J. Edward Oliver (1942-2007)
I always find it difficult to choose my favourites. When people ask me “what’s your favourite TV show?” or “what’s your favourite song?”, I don’t know how to reply, there are just so many choices. But when it comes to comic strip artists I definitely know who my favourite is so here’s a look back at the great career of the terrific J. Edward Oliver.
Jack Edward Oliver was born in Dartford in 1942 and he went on to have an extraordinary career in cartooning that would last for 40 years. His career can be split into three distinct eras.
The first era began in the late-60s when JEO created a comic book called Instant Garbage and in 1970 he joined the music paper Disc as their pop cartoonist. He created a very imaginative strip which featured the adventures of such strange characters as EC Ryder and Fresco-Le-Raye. He would also mock the TV and pop stars of the day, and he was vaguely obsessed with the well-developed actress Madeline Smith.
The strip was usually only half a page but the amount that was packed into it was remarkable. In 1975 the strip moved to Record Mirror. However, music tastes change and as the era of punk/new wave music was beginning, leaving JEO’s strip starting to look a little old-fashioned, people just weren’t interested in jokes about Showaddywaddy any more and he was dropped in 1977.
The second era began in 1979 when JEO joined IPC and drew strips for children’s comics including the weeklies Buster, Jackpot, Whizzer And Chips, Wow and Whoopee. His work was also reprinted in fortnightlies and monthlies such as The Best Of Whizzer And Chips, Big Comic Fortnightly and Funny Monthly.
The strips he drew included Master Mind, about a boy who was always solving puzzles, and Cliff Hanger, where our hero Cliff got into a difficult situation and we had to make one of three choices to get him out of it. There was also Vid Kid (drawn by JEO under the pseudonym, er, “Sue Denim”) about a boy called Vic who had a magic hoofer-doofer and all the adventures that he had with it. JEO would also make an appearance in every Vid Kid strip.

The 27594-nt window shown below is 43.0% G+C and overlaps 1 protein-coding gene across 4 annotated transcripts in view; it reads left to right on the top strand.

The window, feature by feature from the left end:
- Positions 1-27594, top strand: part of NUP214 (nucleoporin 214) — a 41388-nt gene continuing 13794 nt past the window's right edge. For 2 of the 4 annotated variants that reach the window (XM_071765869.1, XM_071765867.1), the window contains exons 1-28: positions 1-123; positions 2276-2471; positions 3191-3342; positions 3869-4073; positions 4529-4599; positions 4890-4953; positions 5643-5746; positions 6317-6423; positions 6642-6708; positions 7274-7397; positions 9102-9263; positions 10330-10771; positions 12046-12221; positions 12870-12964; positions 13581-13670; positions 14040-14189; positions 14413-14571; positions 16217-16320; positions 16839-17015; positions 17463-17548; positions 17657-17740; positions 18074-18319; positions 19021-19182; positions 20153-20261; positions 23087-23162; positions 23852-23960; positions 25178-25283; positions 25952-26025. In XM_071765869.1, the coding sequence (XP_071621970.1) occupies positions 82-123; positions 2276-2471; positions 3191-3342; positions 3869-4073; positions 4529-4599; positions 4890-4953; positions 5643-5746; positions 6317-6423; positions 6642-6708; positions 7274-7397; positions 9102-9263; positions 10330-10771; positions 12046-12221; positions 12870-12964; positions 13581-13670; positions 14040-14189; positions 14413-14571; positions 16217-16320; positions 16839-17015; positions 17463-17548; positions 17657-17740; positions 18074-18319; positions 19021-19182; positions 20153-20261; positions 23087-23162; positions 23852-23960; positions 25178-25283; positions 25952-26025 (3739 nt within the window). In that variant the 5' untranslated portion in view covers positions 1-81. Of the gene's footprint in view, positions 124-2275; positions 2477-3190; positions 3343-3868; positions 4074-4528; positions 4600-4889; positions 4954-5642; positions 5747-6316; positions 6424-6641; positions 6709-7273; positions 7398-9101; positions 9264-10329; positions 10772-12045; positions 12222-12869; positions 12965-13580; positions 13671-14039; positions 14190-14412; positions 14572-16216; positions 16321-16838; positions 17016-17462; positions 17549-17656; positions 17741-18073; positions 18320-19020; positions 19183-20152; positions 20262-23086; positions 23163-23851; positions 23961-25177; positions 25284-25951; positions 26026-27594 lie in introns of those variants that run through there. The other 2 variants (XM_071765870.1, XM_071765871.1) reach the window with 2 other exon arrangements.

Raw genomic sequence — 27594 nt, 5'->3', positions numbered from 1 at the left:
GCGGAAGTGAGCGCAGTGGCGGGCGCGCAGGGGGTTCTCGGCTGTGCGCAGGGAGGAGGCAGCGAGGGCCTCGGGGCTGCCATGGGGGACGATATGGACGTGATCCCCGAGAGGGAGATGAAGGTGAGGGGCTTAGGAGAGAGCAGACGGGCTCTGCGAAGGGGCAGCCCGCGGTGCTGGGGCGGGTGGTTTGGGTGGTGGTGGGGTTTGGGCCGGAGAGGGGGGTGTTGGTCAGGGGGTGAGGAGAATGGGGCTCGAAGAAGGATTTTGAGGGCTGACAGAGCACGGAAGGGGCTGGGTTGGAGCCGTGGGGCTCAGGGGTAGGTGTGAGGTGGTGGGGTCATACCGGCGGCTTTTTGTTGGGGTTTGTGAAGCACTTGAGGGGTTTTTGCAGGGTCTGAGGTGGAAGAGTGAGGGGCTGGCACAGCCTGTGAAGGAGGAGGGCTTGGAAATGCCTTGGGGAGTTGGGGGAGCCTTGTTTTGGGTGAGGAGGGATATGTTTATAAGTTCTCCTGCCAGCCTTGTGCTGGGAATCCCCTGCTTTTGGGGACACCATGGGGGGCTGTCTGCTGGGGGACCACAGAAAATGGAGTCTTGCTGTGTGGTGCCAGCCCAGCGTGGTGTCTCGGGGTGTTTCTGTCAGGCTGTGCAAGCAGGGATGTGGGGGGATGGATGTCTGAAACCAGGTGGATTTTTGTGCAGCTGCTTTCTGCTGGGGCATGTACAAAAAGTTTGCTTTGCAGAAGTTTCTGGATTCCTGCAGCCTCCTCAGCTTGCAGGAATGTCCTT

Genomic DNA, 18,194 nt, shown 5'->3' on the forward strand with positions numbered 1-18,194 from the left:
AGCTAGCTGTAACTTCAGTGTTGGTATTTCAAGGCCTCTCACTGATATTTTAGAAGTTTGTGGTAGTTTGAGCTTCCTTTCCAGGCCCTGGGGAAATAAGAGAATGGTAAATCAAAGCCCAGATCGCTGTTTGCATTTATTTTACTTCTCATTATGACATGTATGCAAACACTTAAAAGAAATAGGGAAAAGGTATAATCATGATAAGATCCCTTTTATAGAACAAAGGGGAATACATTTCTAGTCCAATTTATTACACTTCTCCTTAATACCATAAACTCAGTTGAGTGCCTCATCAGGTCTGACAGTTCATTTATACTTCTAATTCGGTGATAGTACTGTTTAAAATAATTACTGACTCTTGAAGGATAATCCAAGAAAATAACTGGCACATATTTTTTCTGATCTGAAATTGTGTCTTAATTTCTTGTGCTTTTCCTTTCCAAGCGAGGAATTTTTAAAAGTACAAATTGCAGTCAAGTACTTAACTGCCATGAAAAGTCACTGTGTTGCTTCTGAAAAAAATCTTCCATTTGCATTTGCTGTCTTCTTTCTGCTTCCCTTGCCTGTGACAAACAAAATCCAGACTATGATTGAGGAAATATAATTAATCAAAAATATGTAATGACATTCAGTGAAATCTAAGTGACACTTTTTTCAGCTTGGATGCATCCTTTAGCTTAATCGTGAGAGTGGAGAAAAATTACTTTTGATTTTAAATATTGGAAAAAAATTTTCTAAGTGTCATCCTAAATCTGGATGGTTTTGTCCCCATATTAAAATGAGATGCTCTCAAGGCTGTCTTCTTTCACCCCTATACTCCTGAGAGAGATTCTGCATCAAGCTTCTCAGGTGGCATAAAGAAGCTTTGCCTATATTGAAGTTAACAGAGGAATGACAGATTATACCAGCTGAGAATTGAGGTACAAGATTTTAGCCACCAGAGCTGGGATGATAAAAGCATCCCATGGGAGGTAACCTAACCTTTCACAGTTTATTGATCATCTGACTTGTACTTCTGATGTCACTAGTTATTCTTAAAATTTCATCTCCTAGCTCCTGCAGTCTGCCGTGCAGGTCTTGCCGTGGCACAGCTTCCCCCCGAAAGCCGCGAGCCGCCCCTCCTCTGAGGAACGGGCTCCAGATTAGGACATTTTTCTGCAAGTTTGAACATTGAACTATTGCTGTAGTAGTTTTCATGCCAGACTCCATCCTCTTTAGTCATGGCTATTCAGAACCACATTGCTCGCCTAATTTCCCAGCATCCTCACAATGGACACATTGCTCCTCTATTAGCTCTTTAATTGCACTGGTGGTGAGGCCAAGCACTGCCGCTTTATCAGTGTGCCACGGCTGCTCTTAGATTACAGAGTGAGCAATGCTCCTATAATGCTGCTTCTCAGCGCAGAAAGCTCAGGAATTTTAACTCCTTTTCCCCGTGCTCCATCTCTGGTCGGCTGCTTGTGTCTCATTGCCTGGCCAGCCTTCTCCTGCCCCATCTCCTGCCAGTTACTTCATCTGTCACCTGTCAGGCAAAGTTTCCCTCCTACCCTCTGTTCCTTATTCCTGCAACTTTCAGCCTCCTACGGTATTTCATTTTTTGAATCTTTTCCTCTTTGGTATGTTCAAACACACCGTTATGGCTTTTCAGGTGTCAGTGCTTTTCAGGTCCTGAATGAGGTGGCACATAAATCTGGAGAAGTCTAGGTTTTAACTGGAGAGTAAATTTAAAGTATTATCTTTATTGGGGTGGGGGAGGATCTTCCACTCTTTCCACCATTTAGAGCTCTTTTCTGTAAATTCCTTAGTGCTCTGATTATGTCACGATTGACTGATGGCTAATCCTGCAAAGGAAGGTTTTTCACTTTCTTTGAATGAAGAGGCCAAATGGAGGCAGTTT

JEO would also do lots of other things in comics including designing the letters page and the blurb for the free gift on the cover. He worked at IPC for 20 years until their final comic Buster closed down and he drew the final strip for the final issue in 1999.
The third era began in 2000 when a fan set up a great website that is worth looking at which is http://www.jeoliver.co.uk which collected all of his work from his Disc/Record Mirror days plus other projects and wondered what he was up to nowadays. JEO was eventually tracked down and invited to draw a new weekly strip for the site where he brought back the Fresco and EC Ryder characters plus lots of other silly ideas which he continued to do until his death.
JEO died in 2007 age 64 which was a real shame because his work was as good as it ever was. Why did I become a fan? The first time I bought Buster 25 years ago now and discovered his work I became a fan right away. I really liked his drawing style, all the characters looked cute and his work which featured a lot of wordplay which was very funny.
But not only that, there was the streak of weirdness that ran through his strips. There were always hidden messages in them, such as the famous “ABOLISH TUESDAYS” and a cube with a crank handle. He also kept a strong hold on his work by drawing the speech bubbles in his strips and writing the text inside them.
JEO is one of those people where I look at his work and think “I wish I could do that”. I have tried to collect as many of his strips as possible and I do think he was brilliant, he entertained people of all ages with his work for four decades and if ever a book or biography of his work was published I would buy it in a flash.
JEO is my favourite comic strip artist because he was consistently wonderful and the amount of work that he produced was remarkable. His work definitely deserves credit, he played a big part in enhancing my childhood. He is a real unsung hero and a true English eccentric and I’ll never forget him.